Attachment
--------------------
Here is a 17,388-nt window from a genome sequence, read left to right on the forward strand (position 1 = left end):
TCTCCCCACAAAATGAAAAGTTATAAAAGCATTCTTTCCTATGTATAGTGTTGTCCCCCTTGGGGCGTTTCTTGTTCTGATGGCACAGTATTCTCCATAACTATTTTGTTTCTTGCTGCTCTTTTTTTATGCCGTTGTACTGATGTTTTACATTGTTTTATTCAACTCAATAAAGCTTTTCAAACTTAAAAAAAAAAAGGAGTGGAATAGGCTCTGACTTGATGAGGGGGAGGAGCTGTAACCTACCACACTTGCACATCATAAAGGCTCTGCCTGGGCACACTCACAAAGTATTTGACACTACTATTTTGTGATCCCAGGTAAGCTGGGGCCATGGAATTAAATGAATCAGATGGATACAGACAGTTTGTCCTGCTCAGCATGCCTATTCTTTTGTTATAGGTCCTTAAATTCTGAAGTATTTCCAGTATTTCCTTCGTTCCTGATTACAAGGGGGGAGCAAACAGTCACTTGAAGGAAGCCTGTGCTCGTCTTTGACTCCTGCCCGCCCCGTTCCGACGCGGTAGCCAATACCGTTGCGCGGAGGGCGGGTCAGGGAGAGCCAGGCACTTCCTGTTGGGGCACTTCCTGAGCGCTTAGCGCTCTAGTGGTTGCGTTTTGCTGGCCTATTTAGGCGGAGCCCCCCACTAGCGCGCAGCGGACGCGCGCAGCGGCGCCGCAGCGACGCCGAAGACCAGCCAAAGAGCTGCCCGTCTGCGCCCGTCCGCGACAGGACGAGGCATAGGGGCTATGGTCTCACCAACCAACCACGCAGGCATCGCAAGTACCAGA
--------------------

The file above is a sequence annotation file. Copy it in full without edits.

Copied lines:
Here is a 17,388-nt window from a genome sequence, read left to right on the forward strand (position 1 = left end):
TCTCCCCACAAAATGAAAAGTTATAAAAGCATTCTTTCCTATGTATAGTGTTGTCCCCCTTGGGGCGTTTCTTGTTCTGATGGCACAGTATTCTCCATAACTATTTTGTTTCTTGCTGCTCTTTTTTTATGCCGTTGTACTGATGTTTTACATTGTTTTATTCAACTCAATAAAGCTTTTCAAACTTAAAAAAAAAAAGGAGTGGAATAGGCTCTGACTTGATGAGGGGGAGGAGCTGTAACCTACCACACTTGCACATCATAAAGGCTCTGCCTGGGCACACTCACAAAGTATTTGACACTACTATTTTGTGATCCCAGGTAAGCTGGGGCCATGGAATTAAATGAATCAGATGGATACAGACAGTTTGTCCTGCTCAGCATGCCTATTCTTTTGTTATAGGTCCTTAAATTCTGAAGTATTTCCAGTATTTCCTTCGTTCCTGATTACAAGGGGGGAGCAAACAGTCACTTGAAGGAAGCCTGTGCTCGTCTTTGACTCCTGCCCGCCCCGTTCCGACGCGGTAGCCAATACCGTTGCGCGGAGGGCGGGTCAGGGAGAGCCAGGCACTTCCTGTTGGGGCACTTCCTGAGCGCTTAGCGCTCTAGTGGTTGCGTTTTGCTGGCCTATTTAGGCGGAGCCCCCCACTAGCGCGCAGCGGACGCGCGCAGCGGCGCCGCAGCGACGCCGAAGACCAGCCAAAGAGCTGCCCGTCTGCGCCCGTCCGCGACAGGACGAGGCATAGGGGCTATGGTCTCACCAACCAACCACGCAGGCATCGCAAGTACCAGA